Community-based program serves foster youth after they turn 18

Three youth looking over a horizon
Dept of Child Safety
Problem Statement

Every year, hundreds of youth in Arizona turn 18 while in foster care and don’t have family support. Once foster youth age out, case management services end, which means that the teens lose support for housing, employment, education, and advocacy for physical and mental health services. Compared with their peers, youth who leave the foster care system without support are at higher risk to experience homelessness, incarceration, substance abuse, early parenthood and other adverse outcomes.

Action Taken

The Arizona Department of Child Safety implemented a program in January 2024 to help foster youth who have no family support successfully transition to adulthood and reach their full potential.

The program, LifeSet, is an intensive resource that focuses on meeting the unique needs of youth in care as they navigate the challenges of adulthood; the community-based program acts as a bridge from foster care to being an independent adult, providing crucial support to young people transitioning out of what can be tumultuous circumstances.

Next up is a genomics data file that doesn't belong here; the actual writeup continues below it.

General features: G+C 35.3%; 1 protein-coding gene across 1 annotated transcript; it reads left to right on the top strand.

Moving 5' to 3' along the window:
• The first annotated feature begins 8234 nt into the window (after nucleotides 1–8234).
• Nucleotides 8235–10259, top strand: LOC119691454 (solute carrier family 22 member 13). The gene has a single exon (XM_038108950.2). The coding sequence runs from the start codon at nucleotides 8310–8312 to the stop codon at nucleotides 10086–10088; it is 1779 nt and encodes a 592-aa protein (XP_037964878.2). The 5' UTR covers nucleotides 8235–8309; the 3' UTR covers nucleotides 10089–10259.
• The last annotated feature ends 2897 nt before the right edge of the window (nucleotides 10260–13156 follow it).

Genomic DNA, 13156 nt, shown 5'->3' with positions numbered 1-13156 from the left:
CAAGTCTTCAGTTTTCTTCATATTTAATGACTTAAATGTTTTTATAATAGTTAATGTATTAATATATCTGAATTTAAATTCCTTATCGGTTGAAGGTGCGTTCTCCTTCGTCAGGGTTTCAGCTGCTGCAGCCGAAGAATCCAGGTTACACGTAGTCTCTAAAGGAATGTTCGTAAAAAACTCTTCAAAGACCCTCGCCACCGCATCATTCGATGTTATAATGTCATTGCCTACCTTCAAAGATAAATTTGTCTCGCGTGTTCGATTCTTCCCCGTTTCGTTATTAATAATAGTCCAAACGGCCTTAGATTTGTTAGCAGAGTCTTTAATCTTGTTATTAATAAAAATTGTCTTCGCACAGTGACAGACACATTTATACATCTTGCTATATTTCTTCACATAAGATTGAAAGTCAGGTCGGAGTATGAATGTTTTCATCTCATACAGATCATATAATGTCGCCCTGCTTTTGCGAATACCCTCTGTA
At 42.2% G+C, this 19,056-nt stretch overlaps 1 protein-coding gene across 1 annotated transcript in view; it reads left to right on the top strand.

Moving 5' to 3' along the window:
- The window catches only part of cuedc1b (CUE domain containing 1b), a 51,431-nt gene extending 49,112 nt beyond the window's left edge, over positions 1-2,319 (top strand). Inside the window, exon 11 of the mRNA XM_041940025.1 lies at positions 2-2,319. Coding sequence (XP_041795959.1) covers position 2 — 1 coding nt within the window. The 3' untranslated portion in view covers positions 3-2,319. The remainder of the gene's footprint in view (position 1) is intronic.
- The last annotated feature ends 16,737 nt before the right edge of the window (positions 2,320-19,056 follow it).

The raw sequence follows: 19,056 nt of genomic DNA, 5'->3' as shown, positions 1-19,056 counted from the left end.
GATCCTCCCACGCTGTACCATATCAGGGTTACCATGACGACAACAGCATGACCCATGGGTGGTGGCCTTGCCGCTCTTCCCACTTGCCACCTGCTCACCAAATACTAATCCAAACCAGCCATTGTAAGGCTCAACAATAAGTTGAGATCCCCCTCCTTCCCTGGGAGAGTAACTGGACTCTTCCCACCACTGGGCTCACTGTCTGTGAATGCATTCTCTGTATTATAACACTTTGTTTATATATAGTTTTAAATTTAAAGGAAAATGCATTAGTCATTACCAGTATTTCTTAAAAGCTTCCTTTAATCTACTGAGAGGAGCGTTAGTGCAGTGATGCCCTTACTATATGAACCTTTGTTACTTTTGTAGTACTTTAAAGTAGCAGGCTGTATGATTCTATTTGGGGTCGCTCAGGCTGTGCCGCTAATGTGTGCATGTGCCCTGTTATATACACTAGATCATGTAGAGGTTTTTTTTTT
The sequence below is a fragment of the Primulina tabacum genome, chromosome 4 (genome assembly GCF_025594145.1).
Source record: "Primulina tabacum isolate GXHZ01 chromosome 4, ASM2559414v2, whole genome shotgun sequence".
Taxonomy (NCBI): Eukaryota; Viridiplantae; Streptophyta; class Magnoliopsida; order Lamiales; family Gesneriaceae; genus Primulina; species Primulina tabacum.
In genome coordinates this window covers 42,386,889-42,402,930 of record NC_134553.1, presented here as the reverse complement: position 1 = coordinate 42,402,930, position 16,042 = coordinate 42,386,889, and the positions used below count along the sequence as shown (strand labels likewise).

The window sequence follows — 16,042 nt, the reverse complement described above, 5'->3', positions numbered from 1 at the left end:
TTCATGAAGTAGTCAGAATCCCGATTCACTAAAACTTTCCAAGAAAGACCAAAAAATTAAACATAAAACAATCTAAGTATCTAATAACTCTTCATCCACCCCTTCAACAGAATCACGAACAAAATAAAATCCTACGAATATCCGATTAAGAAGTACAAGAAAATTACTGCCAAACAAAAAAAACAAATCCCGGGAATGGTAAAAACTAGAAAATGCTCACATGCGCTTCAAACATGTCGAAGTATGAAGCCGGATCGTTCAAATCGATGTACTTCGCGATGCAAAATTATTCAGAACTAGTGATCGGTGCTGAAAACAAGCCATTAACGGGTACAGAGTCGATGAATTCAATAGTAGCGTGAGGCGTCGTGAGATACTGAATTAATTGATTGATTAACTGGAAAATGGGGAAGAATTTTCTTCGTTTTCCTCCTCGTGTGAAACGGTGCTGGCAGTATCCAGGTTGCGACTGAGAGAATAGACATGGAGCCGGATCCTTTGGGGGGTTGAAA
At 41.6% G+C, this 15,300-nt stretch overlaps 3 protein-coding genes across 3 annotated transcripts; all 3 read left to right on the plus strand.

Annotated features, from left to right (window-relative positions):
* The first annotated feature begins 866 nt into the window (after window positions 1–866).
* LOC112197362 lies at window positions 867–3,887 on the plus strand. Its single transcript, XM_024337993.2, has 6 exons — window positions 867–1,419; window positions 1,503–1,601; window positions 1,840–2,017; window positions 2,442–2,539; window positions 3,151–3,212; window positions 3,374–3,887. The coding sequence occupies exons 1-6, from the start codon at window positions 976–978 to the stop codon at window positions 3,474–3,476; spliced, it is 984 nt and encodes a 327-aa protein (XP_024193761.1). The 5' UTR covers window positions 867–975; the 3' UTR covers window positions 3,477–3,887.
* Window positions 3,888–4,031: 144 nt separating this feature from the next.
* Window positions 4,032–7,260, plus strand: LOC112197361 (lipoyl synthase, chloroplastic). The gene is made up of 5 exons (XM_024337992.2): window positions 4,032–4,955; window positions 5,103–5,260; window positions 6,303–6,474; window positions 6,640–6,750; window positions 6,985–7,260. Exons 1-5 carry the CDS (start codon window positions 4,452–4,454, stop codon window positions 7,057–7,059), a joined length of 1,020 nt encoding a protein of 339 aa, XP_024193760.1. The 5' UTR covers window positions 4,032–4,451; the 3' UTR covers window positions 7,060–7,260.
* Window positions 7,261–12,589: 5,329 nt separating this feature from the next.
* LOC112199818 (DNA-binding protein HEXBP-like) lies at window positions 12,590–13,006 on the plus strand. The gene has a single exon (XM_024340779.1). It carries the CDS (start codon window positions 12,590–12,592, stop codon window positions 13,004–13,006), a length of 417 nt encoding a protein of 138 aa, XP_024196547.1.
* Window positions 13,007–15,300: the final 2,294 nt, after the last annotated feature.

Through the program, specialists help young people navigate unfamiliar adult terrain by helping them secure housing; pursue educational and employment goals; access medical and mental health services; and develop skills like cooking, shopping and budgeting. Specialists meet with youth in-person at least once a week and offer 24/7 support.

LifeSet's intensive services pair with the Department of Child Safety’s existing Successful Transition to Adult skills services, which assist young adults across the state, including youth with Tribal Court involvement. DCS has also implemented a new Kinship Support Services program designed to remove the barriers that many kinship caregivers face, strengthening potential family support.

Results & Impact

LifeSet program participation has been shown to increase earnings, improve economic well-being and employment opportunity, reduce homelessness, improve mental health, and reduce domestic and intimate partner violence. The program has already had 43 referrals in its first month. The goal is to enroll all eligible youth so they can successfully transition to adulthood and to mitigate the adverse outcomes that foster youth may experience when leaving care.

"I think this program is very good," said foster youth V.M. age 17, who is enrolled in the program. "They coached me through my problems and concerns. They have helped me set goals for my future, are very reasonable, and they have helped me apply for a job.”